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Pro-Russian insurgents retreat in Ukraine's east

MARIUPOL, Ukraine (AP) - Local patrols by steelworkers have forced pro-Russia insurgents to pull out of the government buildings they had seized in this city in eastern Ukraine, giving residents hope Friday that a wave of anarchy was over.

Mariupol is the second-largest city in Ukraine's eastern Donetsk region - one of two regions that declared independence Monday from the central government in Kiev. Citizen patrols began here earlier this week as Rinat Akhmetov, Ukraine's richest man, urged steelworkers at his factories to help police restore order.

In a report Friday, the United Nations raised concerns about increasing human rights abuses in eastern Ukraine as armed groups took advantage of the breakdown in law and order.

Akhmetov's company, Metinvest, agreed with steel plant directors, police and community leaders Thursday to help improve security in the city and get insurgents to vacate the buildings they had seized. A representative of the self-proclaimed Donetsk People's Republic, which had declared independence, was also a party to the deal.

Metinvest has two steel plants Mariupol, a city of half a million people. The port and industrial center lies on the main road between Russia and Crimea, the peninsula annexed by Moscow in March. The city saw heavy fighting in the past weeks, including a shoot-out outside a police station that left one policeman and several insurgents dead. Without the city, Ukraine would lose a chunk of its coastline on the Sea of Azov, which links to the Black Sea.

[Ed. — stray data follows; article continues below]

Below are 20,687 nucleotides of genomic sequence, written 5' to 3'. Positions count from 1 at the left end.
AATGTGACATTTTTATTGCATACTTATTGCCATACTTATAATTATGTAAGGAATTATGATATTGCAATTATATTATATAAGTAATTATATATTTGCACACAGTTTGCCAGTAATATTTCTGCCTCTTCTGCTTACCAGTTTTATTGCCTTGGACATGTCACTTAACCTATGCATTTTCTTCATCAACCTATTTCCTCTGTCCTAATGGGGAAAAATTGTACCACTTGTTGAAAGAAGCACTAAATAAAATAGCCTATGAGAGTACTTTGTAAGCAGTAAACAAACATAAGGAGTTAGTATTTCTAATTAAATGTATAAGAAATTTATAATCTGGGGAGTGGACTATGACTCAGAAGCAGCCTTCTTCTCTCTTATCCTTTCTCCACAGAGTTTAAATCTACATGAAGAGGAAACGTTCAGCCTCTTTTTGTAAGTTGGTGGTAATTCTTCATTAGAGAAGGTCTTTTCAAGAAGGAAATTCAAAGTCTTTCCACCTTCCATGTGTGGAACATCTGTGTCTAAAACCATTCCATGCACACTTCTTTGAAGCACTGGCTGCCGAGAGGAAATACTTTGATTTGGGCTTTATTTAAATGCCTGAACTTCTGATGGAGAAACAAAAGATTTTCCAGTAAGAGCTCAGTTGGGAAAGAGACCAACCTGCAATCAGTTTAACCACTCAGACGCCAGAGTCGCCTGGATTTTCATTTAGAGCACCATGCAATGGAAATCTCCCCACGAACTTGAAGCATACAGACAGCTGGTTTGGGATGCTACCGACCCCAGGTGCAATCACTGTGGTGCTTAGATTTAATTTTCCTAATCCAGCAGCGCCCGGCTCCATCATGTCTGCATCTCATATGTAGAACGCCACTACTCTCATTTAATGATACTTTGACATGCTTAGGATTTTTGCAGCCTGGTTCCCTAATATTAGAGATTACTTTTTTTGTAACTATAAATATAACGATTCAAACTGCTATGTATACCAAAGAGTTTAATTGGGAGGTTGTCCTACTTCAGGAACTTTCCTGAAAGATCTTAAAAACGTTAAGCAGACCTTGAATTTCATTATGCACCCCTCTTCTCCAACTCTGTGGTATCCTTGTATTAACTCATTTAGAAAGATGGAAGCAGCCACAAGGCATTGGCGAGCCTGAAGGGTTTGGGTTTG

The Associated Press journalists did not see any insurgents Friday morning in the city.

German Mandrakov, once the commander of Mariupol's occupied government building, told The Associated Press on Friday that his associates fled while he was "forced" to leave the building they had controlled for weeks.

"Everyone ran away," he said, using a vulgar Russian word for cowards. "Someone is trying to sow discord among us, someone has signed something, but we will continue our fight."

Several dozen Metinvest workers in overalls and helmets cleared out barricades of rubbish and tires outside the Mariupol government building Friday. Trucks carried it away and by midday, the barricades were nearly gone.

"(Locals are) tired of war and chaos. Burglaries and marauding have to stop," said Viktor Gusak, one of the Metinvest employees cleaning the street.

A few hundred meters (yards) away, three men sat in the park cooking soup. One of them, unemployed Serhiy Atroshchenko, told the AP they were all that was left of Mariupol's pro-Russian separatist force.

"We were duped," Atroshchenko said. "Akhmetov used to keep his eyes closed (to what was happening), but now he decided to make a deal with Kiev authorities."

Atroshchenko said other separatists fled and only he and his two friends -the "men of ideas," he claimed - were left "to fight till the end." None of them was armed.

While groups of armed men were seizing one town hall after another in eastern Ukraine, a region widely believed to be Akhmetov's turf, the billionaire industrialist kept mum, attracting angry comments across the country.

Among the graffiti aimed at Akhmetov in Kiev was this: "Want to make money? First, make some peace!"

On Wednesday, Akhmetov broke his silence to call for Donetsk to remain part of Ukraine, arguing that independence or absorption into Russia would be an economic catastrophe.

Since President Viktor Yanukovych's ouster in February, Ukraine's new leadership has reached out to oligarchs for help - appointing them as governors in eastern regions where loyalties to Moscow were strong.